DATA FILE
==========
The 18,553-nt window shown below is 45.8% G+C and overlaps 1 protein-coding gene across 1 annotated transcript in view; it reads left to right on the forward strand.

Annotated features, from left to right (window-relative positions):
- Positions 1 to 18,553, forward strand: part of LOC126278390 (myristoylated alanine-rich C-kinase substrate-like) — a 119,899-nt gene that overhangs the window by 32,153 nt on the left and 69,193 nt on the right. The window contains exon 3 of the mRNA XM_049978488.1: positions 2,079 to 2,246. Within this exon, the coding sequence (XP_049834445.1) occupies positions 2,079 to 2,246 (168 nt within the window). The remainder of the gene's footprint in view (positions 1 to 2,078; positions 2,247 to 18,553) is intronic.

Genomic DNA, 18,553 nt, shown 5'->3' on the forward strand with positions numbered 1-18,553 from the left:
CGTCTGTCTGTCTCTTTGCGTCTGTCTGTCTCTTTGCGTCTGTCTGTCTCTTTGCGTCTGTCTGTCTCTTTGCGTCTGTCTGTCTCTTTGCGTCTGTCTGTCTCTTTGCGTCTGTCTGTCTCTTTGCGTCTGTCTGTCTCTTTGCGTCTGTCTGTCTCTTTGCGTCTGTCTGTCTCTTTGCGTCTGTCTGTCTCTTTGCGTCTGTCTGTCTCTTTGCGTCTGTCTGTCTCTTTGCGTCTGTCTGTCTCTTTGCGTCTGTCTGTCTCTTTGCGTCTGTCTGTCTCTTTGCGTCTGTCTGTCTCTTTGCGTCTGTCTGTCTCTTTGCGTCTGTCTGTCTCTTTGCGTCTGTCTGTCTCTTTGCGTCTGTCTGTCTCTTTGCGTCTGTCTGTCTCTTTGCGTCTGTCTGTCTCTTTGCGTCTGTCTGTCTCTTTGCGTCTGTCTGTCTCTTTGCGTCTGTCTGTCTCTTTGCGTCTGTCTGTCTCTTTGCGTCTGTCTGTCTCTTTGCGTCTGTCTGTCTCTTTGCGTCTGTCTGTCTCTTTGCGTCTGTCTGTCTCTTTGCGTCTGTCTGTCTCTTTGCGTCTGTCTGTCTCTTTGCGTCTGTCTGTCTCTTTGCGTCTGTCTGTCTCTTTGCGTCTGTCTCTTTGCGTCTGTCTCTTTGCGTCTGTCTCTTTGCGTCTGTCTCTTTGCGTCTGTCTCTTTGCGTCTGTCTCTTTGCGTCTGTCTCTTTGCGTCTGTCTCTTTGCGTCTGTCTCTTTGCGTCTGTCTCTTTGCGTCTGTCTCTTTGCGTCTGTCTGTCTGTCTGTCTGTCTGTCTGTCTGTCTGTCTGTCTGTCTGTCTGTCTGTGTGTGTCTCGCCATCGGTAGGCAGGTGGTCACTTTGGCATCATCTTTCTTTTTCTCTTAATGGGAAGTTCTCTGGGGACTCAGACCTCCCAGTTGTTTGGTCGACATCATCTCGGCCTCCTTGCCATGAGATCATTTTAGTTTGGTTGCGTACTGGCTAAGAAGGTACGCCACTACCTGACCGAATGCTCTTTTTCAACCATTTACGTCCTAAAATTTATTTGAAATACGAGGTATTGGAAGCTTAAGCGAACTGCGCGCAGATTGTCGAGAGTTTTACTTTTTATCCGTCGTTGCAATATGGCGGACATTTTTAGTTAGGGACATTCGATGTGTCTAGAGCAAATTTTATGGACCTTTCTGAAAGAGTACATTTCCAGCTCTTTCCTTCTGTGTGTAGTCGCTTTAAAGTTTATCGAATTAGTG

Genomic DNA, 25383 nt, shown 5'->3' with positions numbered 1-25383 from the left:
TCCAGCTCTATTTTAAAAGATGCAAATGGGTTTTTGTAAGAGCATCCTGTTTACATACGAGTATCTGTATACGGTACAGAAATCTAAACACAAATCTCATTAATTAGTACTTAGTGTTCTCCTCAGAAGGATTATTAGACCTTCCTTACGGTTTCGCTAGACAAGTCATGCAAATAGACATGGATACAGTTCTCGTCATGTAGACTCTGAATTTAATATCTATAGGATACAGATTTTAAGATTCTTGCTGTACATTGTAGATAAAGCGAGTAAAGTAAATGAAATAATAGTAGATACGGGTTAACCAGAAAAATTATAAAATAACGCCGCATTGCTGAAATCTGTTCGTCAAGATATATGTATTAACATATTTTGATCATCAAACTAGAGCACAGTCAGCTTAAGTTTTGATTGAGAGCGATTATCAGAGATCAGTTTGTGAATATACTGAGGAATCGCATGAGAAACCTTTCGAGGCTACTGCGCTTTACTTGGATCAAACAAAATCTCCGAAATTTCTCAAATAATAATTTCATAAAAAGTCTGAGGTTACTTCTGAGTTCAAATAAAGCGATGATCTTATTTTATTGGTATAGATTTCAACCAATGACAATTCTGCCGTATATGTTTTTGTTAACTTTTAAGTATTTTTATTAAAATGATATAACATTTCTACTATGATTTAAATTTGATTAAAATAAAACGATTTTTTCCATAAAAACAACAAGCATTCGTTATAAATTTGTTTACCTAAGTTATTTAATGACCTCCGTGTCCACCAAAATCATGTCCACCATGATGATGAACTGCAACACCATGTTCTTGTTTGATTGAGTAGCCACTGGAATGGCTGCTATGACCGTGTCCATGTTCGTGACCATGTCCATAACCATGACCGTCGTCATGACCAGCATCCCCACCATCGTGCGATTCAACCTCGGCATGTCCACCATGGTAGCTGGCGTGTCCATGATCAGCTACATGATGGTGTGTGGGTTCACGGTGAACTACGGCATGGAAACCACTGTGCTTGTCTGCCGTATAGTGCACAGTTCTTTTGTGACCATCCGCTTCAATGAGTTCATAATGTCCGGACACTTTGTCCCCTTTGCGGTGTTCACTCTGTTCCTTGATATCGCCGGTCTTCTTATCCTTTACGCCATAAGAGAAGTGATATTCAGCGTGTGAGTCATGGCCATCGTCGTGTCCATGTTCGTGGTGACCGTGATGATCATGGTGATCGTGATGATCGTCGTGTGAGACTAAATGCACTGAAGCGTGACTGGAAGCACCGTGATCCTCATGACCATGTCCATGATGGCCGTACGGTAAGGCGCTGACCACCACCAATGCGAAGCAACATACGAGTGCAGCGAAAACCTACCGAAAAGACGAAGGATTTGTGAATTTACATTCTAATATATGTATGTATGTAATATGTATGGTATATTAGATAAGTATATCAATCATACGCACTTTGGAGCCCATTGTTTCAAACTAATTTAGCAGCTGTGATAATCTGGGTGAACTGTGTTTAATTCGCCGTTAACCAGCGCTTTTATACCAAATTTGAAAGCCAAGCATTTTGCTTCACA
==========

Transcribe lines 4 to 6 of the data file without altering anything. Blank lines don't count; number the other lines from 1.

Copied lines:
Genomic DNA, 18,553 nt, shown 5'->3' on the forward strand with positions numbered 1-18,553 from the left:
CGTCTGTCTGTCTCTTTGCGTCTGTCTGTCTCTTTGCGTCTGTCTGTCTCTTTGCGTCTGTCTGTCTCTTTGCGTCTGTCTGTCTCTTTGCGTCTGTCTGTCTCTTTGCGTCTGTCTGTCTCTTTGCGTCTGTCTGTCTCTTTGCGTCTGTCTGTCTCTTTGCGTCTGTCTGTCTCTTTGCGTCTGTCTGTCTCTTTGCGTCTGTCTGTCTCTTTGCGTCTGTCTGTCTCTTTGCGTCTGTCTGTCTCTTTGCGTCTGTCTGTCTCTTTGCGTCTGTCTGTCTCTTTGCGTCTGTCTGTCTCTTTGCGTCTGTCTGTCTCTTTGCGTCTGTCTGTCTCTTTGCGTCTGTCTGTCTCTTTGCGTCTGTCTGTCTCTTTGCGTCTGTCTGTCTCTTTGCGTCTGTCTGTCTCTTTGCGTCTGTCTGTCTCTTTGCGTCTGTCTGTCTCTTTGCGTCTGTCTGTCTCTTTGCGTCTGTCTGTCTCTTTGCGTCTGTCTGTCTCTTTGCGTCTGTCTGTCTCTTTGCGTCTGTCTGTCTCTTTGCGTCTGTCTGTCTCTTTGCGTCTGTCTGTCTCTTTGCGTCTGTCTGTCTCTTTGCGTCTGTCTGTCTCTTTGCGTCTGTCTGTCTCTTTGCGTCTGTCTCTTTGCGTCTGTCTCTTTGCGTCTGTCTCTTTGCGTCTGTCTCTTTGCGTCTGTCTCTTTGCGTCTGTCTCTTTGCGTCTGTCTCTTTGCGTCTGTCTCTTTGCGTCTGTCTCTTTGCGTCTGTCTCTTTGCGTCTGTCTCTTTGCGTCTGTCTGTCTGTCTGTCTGTCTGTCTGTCTGTCTGTCTGTCTGTCTGTCTGTCTGTGTGTGTCTCGCCATCGGTAGGCAGGTGGTCACTTTGGCATCATCTTTCTTTTTCTCTTAATGGGAAGTTCTCTGGGGACTCAGACCTCCCAGTTGTTTGGTCGACATCATCTCGGCCTCCTTGCCATGAGATCATTTTAGTTTGGTTGCGTACTGGCTAAGAAGGTACGCCACTACCTGACCGAATGCTCTTTTTCAACCATTTACGTCCTAAAATTTATTTGAAATACGAGGTATTGGAAGCTTAAGCGAACTGCGCGCAGATTGTCGAGAGTTTTACTTTTTATCCGTCGTTGCAATATGGCGGACATTTTTAGTTAGGGACATTCGATGTGTCTAGAGCAAATTTTATGGACCTTTCTGAAAGAGTACATTTCCAGCTCTTTCCTTCTGTGTGTAGTCGCTTTAAAGTTTATCGAATTAGTG

Genomic DNA, 25383 nt, shown 5'->3' with positions numbered 1-25383 from the left: